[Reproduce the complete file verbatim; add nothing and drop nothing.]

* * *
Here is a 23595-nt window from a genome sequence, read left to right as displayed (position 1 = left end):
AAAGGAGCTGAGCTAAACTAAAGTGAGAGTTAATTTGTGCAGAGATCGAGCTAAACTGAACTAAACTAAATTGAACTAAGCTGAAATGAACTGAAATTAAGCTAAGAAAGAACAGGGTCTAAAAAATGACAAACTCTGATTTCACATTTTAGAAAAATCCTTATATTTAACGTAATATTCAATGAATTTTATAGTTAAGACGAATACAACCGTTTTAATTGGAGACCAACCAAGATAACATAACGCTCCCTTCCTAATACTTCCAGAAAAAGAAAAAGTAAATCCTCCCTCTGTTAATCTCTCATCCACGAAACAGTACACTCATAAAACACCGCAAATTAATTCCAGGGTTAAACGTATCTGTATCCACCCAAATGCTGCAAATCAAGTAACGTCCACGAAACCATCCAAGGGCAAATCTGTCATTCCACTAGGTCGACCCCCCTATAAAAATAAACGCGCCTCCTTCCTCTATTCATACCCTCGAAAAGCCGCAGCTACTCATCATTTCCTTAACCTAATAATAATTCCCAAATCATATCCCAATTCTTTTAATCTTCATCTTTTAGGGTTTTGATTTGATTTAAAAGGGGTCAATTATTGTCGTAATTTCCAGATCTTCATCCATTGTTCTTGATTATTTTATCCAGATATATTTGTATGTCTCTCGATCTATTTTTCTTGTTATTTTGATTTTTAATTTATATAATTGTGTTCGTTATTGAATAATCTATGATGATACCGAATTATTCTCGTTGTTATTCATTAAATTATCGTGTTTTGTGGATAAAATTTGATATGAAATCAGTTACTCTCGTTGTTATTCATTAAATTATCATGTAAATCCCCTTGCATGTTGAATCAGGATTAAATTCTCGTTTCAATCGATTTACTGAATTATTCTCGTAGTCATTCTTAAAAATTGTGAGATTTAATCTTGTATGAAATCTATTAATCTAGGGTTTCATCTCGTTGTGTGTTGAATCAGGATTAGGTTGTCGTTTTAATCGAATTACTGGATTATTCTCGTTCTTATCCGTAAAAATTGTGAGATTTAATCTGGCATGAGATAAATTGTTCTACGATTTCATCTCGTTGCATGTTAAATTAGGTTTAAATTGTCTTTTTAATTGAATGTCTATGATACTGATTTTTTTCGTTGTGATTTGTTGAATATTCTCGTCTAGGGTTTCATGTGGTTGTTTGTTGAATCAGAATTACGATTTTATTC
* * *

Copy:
Here is a 23595-nt window from a genome sequence, read left to right as displayed (position 1 = left end):
AAAGGAGCTGAGCTAAACTAAAGTGAGAGTTAATTTGTGCAGAGATCGAGCTAAACTGAACTAAACTAAATTGAACTAAGCTGAAATGAACTGAAATTAAGCTAAGAAAGAACAGGGTCTAAAAAATGACAAACTCTGATTTCACATTTTAGAAAAATCCTTATATTTAACGTAATATTCAATGAATTTTATAGTTAAGACGAATACAACCGTTTTAATTGGAGACCAACCAAGATAACATAACGCTCCCTTCCTAATACTTCCAGAAAAAGAAAAAGTAAATCCTCCCTCTGTTAATCTCTCATCCACGAAACAGTACACTCATAAAACACCGCAAATTAATTCCAGGGTTAAACGTATCTGTATCCACCCAAATGCTGCAAATCAAGTAACGTCCACGAAACCATCCAAGGGCAAATCTGTCATTCCACTAGGTCGACCCCCCTATAAAAATAAACGCGCCTCCTTCCTCTATTCATACCCTCGAAAAGCCGCAGCTACTCATCATTTCCTTAACCTAATAATAATTCCCAAATCATATCCCAATTCTTTTAATCTTCATCTTTTAGGGTTTTGATTTGATTTAAAAGGGGTCAATTATTGTCGTAATTTCCAGATCTTCATCCATTGTTCTTGATTATTTTATCCAGATATATTTGTATGTCTCTCGATCTATTTTTCTTGTTATTTTGATTTTTAATTTATATAATTGTGTTCGTTATTGAATAATCTATGATGATACCGAATTATTCTCGTTGTTATTCATTAAATTATCGTGTTTTGTGGATAAAATTTGATATGAAATCAGTTACTCTCGTTGTTATTCATTAAATTATCATGTAAATCCCCTTGCATGTTGAATCAGGATTAAATTCTCGTTTCAATCGATTTACTGAATTATTCTCGTAGTCATTCTTAAAAATTGTGAGATTTAATCTTGTATGAAATCTATTAATCTAGGGTTTCATCTCGTTGTGTGTTGAATCAGGATTAGGTTGTCGTTTTAATCGAATTACTGGATTATTCTCGTTCTTATCCGTAAAAATTGTGAGATTTAATCTGGCATGAGATAAATTGTTCTACGATTTCATCTCGTTGCATGTTAAATTAGGTTTAAATTGTCTTTTTAATTGAATGTCTATGATACTGATTTTTTTCGTTGTGATTTGTTGAATATTCTCGTCTAGGGTTTCATGTGGTTGTTTGTTGAATCAGAATTACGATTTTATTC